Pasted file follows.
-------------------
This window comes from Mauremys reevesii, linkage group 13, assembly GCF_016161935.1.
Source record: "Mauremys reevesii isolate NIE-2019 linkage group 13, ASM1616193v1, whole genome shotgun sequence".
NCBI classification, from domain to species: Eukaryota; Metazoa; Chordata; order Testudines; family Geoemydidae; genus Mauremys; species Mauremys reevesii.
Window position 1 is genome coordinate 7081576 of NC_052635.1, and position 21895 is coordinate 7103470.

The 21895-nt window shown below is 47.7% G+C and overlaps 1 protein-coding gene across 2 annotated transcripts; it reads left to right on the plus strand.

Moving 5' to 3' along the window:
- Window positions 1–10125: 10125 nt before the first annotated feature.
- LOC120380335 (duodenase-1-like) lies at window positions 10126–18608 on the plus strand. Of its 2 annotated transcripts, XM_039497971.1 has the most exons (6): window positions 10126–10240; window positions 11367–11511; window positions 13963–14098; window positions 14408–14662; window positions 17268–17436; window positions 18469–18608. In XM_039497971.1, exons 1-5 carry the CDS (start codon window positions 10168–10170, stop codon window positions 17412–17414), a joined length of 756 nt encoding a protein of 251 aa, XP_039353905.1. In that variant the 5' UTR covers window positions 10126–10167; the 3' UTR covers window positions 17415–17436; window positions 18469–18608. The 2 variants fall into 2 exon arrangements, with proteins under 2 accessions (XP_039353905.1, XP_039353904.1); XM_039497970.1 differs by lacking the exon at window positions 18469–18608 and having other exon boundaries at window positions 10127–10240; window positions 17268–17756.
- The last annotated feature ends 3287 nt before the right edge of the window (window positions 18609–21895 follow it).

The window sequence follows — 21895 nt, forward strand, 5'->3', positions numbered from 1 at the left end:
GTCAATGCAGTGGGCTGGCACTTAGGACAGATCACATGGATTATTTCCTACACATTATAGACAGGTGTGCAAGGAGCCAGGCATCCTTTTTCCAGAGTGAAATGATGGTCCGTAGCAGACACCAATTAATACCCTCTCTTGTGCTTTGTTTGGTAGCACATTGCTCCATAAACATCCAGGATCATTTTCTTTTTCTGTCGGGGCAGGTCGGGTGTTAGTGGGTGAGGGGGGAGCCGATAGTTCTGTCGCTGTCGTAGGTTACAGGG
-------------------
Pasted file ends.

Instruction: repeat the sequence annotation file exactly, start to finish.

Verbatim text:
This window comes from Mauremys reevesii, linkage group 13, assembly GCF_016161935.1.
Source record: "Mauremys reevesii isolate NIE-2019 linkage group 13, ASM1616193v1, whole genome shotgun sequence".
NCBI classification, from domain to species: Eukaryota; Metazoa; Chordata; order Testudines; family Geoemydidae; genus Mauremys; species Mauremys reevesii.
Window position 1 is genome coordinate 7081576 of NC_052635.1, and position 21895 is coordinate 7103470.

The 21895-nt window shown below is 47.7% G+C and overlaps 1 protein-coding gene across 2 annotated transcripts; it reads left to right on the plus strand.

Moving 5' to 3' along the window:
- Window positions 1–10125: 10125 nt before the first annotated feature.
- LOC120380335 (duodenase-1-like) lies at window positions 10126–18608 on the plus strand. Of its 2 annotated transcripts, XM_039497971.1 has the most exons (6): window positions 10126–10240; window positions 11367–11511; window positions 13963–14098; window positions 14408–14662; window positions 17268–17436; window positions 18469–18608. In XM_039497971.1, exons 1-5 carry the CDS (start codon window positions 10168–10170, stop codon window positions 17412–17414), a joined length of 756 nt encoding a protein of 251 aa, XP_039353905.1. In that variant the 5' UTR covers window positions 10126–10167; the 3' UTR covers window positions 17415–17436; window positions 18469–18608. The 2 variants fall into 2 exon arrangements, with proteins under 2 accessions (XP_039353905.1, XP_039353904.1); XM_039497970.1 differs by lacking the exon at window positions 18469–18608 and having other exon boundaries at window positions 10127–10240; window positions 17268–17756.
- The last annotated feature ends 3287 nt before the right edge of the window (window positions 18609–21895 follow it).

The window sequence follows — 21895 nt, forward strand, 5'->3', positions numbered from 1 at the left end:
GTCAATGCAGTGGGCTGGCACTTAGGACAGATCACATGGATTATTTCCTACACATTATAGACAGGTGTGCAAGGAGCCAGGCATCCTTTTTCCAGAGTGAAATGATGGTCCGTAGCAGACACCAATTAATACCCTCTCTTGTGCTTTGTTTGGTAGCACATTGCTCCATAAACATCCAGGATCATTTTCTTTTTCTGTCGGGGCAGGTCGGGTGTTAGTGGGTGAGGGGGGAGCCGATAGTTCTGTCGCTGTCGTAGGTTACAGGG